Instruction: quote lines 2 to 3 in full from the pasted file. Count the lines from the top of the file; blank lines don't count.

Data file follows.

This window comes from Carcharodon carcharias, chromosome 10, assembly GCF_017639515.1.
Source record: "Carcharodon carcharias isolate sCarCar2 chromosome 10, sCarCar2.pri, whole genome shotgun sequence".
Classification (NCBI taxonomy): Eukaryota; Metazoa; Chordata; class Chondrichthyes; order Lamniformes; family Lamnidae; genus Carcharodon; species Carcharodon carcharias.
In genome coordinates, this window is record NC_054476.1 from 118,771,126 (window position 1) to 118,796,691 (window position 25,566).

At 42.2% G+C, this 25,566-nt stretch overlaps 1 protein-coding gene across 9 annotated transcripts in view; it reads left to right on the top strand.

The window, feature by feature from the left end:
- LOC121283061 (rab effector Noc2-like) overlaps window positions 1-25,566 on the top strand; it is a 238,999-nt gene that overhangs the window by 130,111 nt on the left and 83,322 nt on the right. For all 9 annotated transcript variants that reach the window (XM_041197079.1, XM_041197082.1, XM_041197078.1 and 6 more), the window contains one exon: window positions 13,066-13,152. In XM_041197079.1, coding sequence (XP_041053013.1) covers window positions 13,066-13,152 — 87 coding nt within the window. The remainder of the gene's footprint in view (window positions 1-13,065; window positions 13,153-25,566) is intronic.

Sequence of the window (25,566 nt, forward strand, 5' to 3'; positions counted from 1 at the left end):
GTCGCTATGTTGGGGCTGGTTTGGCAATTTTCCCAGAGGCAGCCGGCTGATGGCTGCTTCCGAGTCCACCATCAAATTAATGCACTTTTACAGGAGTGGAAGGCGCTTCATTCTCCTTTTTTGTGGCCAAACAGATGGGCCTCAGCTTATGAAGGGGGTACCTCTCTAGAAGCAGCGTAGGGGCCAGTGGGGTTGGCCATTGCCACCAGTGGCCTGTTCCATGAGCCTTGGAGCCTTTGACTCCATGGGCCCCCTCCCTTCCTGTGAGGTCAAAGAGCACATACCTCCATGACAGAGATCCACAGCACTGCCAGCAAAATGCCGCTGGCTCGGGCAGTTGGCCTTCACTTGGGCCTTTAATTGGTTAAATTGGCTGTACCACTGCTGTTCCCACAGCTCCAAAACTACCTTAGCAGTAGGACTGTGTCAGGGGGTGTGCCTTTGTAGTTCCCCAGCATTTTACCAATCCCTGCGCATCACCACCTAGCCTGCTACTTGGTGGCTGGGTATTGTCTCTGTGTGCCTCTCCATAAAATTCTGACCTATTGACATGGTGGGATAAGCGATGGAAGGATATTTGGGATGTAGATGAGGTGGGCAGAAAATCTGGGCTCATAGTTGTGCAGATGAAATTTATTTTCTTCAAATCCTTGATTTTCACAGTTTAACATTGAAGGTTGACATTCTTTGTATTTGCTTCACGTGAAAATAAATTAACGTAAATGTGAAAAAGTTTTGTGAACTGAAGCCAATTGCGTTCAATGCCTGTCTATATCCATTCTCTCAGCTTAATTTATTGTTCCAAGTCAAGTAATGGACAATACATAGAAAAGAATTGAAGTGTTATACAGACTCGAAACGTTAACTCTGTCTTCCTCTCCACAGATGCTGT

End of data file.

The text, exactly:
Source record: "Carcharodon carcharias isolate sCarCar2 chromosome 10, sCarCar2.pri, whole genome shotgun sequence".
Classification (NCBI taxonomy): Eukaryota; Metazoa; Chordata; class Chondrichthyes; order Lamniformes; family Lamnidae; genus Carcharodon; species Carcharodon carcharias.